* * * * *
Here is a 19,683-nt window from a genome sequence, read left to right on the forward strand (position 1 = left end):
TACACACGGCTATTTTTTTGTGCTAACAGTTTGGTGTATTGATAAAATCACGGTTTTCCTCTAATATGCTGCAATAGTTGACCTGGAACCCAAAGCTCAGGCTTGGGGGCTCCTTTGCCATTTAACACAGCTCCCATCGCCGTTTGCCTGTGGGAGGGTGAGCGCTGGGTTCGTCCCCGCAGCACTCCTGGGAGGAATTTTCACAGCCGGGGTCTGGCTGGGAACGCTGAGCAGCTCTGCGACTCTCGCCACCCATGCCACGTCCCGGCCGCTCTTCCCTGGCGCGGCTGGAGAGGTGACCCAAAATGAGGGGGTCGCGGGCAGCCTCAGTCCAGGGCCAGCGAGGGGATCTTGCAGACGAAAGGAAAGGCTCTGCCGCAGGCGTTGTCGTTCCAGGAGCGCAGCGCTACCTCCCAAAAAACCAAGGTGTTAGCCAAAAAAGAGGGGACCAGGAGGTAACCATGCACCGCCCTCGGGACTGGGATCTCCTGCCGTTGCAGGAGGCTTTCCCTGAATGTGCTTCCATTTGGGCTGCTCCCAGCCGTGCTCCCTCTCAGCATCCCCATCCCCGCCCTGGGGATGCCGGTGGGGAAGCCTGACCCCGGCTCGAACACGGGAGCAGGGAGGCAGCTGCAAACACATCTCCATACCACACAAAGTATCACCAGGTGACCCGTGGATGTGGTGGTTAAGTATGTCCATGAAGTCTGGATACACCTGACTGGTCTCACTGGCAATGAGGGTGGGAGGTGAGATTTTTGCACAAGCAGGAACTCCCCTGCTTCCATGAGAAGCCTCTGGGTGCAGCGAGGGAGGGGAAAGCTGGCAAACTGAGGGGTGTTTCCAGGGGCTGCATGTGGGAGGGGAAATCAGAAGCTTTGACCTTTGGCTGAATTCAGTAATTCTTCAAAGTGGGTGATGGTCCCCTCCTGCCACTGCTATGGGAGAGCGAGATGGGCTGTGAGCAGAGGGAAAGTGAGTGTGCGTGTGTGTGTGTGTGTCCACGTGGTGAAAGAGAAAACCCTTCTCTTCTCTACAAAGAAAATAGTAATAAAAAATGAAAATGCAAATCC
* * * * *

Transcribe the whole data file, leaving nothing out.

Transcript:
Here is a 19,683-nt window from a genome sequence, read left to right on the forward strand (position 1 = left end):
TACACACGGCTATTTTTTTGTGCTAACAGTTTGGTGTATTGATAAAATCACGGTTTTCCTCTAATATGCTGCAATAGTTGACCTGGAACCCAAAGCTCAGGCTTGGGGGCTCCTTTGCCATTTAACACAGCTCCCATCGCCGTTTGCCTGTGGGAGGGTGAGCGCTGGGTTCGTCCCCGCAGCACTCCTGGGAGGAATTTTCACAGCCGGGGTCTGGCTGGGAACGCTGAGCAGCTCTGCGACTCTCGCCACCCATGCCACGTCCCGGCCGCTCTTCCCTGGCGCGGCTGGAGAGGTGACCCAAAATGAGGGGGTCGCGGGCAGCCTCAGTCCAGGGCCAGCGAGGGGATCTTGCAGACGAAAGGAAAGGCTCTGCCGCAGGCGTTGTCGTTCCAGGAGCGCAGCGCTACCTCCCAAAAAACCAAGGTGTTAGCCAAAAAAGAGGGGACCAGGAGGTAACCATGCACCGCCCTCGGGACTGGGATCTCCTGCCGTTGCAGGAGGCTTTCCCTGAATGTGCTTCCATTTGGGCTGCTCCCAGCCGTGCTCCCTCTCAGCATCCCCATCCCCGCCCTGGGGATGCCGGTGGGGAAGCCTGACCCCGGCTCGAACACGGGAGCAGGGAGGCAGCTGCAAACACATCTCCATACCACACAAAGTATCACCAGGTGACCCGTGGATGTGGTGGTTAAGTATGTCCATGAAGTCTGGATACACCTGACTGGTCTCACTGGCAATGAGGGTGGGAGGTGAGATTTTTGCACAAGCAGGAACTCCCCTGCTTCCATGAGAAGCCTCTGGGTGCAGCGAGGGAGGGGAAAGCTGGCAAACTGAGGGGTGTTTCCAGGGGCTGCATGTGGGAGGGGAAATCAGAAGCTTTGACCTTTGGCTGAATTCAGTAATTCTTCAAAGTGGGTGATGGTCCCCTCCTGCCACTGCTATGGGAGAGCGAGATGGGCTGTGAGCAGAGGGAAAGTGAGTGTGCGTGTGTGTGTGTGTGTCCACGTGGTGAAAGAGAAAACCCTTCTCTTCTCTACAAAGAAAATAGTAATAAAAAATGAAAATGCAAATCC